If you haven’t heard by now, another YouTuber is being criticized for exploiting human sadness for their own gain. On Sunday, Logan Paul uploaded a video showing him and his friends happening upon what appeared to be a suicide victim. The original video includes several shots of the body.
The video has been removed, Paul has apologized, and YouTube has responded by expressing sympathy for the lost soul — that appears to be that on the official side. But, as my colleague Mix pointed out, it’s not stemming the tide of criticism directed at either party.
Dear Internet, pic.twitter.com/42OCDBhiWg
— Logan Paul (@LoganPaul) January 2, 2018
Here’s my question: Why doesn’t YouTube take stronger measures against creators that abuse the platform? The company wants to be taken seriously against the likes of network television, but doesn’t want to be held accountable like one. On TV, this type of stunt could get someone fired. But YouTube barely gives its biggest creators a slap on the wrist when they majorly screw up.
I’m not suggesting YouTube ban him permanently, but don’t there need to be some consequences for violating YouTube’s self-professed rules against unseemly content? As per a statement given to Philip DeFranco, the site explicitly prohibits gory content delivered in a ‘shocking, sensational, or disrespectful’ manner:
I just received an official statement from a contact at @Youtube regarding the outrage and controversy around Logan Paul’s (now self-removed) “We found a dead body” top trending Youtube video.
I’ll save my personal comment for later. Just wanted to pass this along. pic.twitter.com/JNTQDMVvT4
— Philip DeFranco (@PhillyD) January 2, 2018
Paul himself demonetized the video upon upload, and appears to have removed the video down himself (although I’m sure YouTube would’ve gotten to it eventually). But even without monetization, the video will still make him money indirectly. For a YouTuber with 15 million subscribers, a demonetized video simply helps him increase his subscriber count and is basically an ad for his other videos. Now that the video has been taken down, people have been searching for a mirror. Meanwhile. Paul’s apology video is currently #1 on YouTube’s trending list, and he will likely have moved on to other vlogging topics in a matter of days.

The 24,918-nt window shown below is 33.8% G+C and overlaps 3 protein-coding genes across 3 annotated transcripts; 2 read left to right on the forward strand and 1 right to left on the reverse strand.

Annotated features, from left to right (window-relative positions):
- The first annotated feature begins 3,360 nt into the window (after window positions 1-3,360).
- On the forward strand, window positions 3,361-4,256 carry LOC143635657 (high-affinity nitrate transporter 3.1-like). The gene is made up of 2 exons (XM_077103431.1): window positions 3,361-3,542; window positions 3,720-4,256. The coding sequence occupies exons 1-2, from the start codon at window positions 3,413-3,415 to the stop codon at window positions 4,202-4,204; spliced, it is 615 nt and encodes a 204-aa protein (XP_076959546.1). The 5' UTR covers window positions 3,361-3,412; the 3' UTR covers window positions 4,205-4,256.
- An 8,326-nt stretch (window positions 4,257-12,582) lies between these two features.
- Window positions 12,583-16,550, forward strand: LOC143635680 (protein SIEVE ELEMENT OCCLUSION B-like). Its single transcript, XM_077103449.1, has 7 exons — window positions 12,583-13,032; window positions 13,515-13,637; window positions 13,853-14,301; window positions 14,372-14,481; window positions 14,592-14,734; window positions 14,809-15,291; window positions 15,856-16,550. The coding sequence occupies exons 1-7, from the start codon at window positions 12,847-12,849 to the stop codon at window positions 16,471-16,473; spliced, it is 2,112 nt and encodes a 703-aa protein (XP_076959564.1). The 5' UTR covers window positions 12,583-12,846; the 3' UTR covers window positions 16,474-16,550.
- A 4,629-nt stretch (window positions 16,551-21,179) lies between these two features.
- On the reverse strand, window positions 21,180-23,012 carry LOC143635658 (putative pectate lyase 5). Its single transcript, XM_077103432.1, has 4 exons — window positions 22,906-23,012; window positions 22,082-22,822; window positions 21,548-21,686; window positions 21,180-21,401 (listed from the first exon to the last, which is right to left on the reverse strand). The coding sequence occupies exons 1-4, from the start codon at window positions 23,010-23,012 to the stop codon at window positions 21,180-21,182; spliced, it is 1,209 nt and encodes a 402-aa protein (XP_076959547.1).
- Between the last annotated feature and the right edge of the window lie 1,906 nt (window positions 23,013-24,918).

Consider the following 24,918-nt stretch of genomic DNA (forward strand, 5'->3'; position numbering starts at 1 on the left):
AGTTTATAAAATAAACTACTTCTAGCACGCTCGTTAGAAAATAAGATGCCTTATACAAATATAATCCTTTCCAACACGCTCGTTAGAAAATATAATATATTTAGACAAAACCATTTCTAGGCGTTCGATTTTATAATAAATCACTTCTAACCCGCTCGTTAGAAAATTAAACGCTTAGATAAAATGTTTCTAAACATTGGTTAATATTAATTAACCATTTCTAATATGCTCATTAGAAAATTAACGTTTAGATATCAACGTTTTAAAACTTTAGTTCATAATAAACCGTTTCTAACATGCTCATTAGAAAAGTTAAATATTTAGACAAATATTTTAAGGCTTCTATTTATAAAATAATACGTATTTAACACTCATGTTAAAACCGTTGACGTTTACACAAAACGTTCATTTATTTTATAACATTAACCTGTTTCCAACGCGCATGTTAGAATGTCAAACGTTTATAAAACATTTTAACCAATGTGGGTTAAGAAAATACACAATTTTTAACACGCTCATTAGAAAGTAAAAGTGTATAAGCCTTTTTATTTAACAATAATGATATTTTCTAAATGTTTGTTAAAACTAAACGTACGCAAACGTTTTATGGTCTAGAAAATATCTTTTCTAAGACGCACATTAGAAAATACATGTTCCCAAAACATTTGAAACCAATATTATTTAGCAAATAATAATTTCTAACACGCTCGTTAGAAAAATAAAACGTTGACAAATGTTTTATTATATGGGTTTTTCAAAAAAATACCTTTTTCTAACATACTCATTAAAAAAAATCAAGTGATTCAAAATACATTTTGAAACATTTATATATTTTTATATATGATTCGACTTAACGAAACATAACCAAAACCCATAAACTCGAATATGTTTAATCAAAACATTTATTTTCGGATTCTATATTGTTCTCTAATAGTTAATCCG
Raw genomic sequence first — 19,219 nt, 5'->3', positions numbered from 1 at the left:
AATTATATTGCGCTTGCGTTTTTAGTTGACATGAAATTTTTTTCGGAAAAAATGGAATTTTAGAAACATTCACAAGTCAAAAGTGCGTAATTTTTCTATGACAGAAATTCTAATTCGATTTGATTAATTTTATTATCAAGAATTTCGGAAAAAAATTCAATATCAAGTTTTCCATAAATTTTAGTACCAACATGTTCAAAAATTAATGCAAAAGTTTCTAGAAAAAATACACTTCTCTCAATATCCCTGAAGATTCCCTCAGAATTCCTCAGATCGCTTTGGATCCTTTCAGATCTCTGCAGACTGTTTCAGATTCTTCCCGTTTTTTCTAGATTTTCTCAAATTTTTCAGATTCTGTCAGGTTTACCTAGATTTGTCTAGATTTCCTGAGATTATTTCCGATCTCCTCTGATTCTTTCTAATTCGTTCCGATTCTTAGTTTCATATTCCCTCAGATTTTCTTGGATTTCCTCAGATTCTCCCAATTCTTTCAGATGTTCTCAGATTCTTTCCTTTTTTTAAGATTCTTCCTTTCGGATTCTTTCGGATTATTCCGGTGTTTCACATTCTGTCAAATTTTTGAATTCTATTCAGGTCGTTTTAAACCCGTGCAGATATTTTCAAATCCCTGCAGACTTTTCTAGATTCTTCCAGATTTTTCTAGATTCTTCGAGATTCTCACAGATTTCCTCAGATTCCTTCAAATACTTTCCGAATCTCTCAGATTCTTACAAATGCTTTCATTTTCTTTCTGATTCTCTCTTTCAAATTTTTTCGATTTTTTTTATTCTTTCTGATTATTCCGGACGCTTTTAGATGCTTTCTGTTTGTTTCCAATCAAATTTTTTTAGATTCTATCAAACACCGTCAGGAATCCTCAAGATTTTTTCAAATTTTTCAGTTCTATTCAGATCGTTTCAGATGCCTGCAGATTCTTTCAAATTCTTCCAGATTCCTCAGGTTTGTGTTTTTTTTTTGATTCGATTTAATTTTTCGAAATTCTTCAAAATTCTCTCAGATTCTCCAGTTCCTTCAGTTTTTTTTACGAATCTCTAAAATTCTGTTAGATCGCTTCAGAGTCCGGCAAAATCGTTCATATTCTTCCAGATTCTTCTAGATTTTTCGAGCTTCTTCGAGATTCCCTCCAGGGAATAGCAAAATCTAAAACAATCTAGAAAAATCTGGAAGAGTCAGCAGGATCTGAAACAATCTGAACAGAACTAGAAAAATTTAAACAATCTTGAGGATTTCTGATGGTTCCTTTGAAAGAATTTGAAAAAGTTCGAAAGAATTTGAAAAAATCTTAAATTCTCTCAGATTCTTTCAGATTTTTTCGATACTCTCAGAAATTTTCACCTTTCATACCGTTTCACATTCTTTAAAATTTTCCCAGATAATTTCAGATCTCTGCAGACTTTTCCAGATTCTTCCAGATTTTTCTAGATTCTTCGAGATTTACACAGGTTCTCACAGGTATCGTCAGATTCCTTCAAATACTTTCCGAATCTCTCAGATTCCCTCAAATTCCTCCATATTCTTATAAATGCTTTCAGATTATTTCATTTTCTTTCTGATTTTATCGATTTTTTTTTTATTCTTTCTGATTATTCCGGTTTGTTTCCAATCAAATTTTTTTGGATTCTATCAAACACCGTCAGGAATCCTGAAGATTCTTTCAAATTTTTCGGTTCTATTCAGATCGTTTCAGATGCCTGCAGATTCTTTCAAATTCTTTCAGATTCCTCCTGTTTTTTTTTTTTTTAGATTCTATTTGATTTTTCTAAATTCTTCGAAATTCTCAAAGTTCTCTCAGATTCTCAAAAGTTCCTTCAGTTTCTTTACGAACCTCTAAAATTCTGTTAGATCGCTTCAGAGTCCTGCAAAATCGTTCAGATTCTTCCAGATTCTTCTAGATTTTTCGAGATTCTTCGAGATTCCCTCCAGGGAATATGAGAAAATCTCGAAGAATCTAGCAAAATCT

I’m not trying to rob Paul personally of his source of income. He displayed poor judgement and taste, yes, but I believe the sincerity of his apology. But I guarantee he won’t be the last to do this: people have literally killed for the kind of fame and money he has, and stunts like this are how he got it. If YouTube wants to prevent these types of videos from happening, it needs to make sure its biggest creators are held accountable beyond backlash on Twitter.
One option would be a temporarily banning accounts or blocking them from uploading videos. Instead of simply making sure a video is removed and/or isn’t monetized, that would at least let creators know abusing the platform has real consequences. Instead of just moving on to new topics in a couple of days, creators would have to seriously consider the consequences of their content choices.
That’s not to say such a move wouldn’t potentially pose problems for other creators. YouTube has recently shown questionable judgement in its efforts to curb some content, and has already been raked over the coals for blanket and nonsensical demonetization, hurting smaller channels and often for no good reason.
So I’m not suggesting temporary bans as a substitute for demonetization, which is already a largely unhelpful algorithm-driven proactive measure. I’m suggesting it only for such cases as these: Proven violations with harmful (or at least grotesque) consequences, especially when committed by popular creators.
Whether YouTube likes it or not, the Logan Pauls of the world aren’t just fools who happen to use the site — they are YouTube for many people, and drive a huge amount of the site’s traffic and revenue. If Google wants to save face and actually correct worrying content, it can damn well make its biggest stars take their medicine.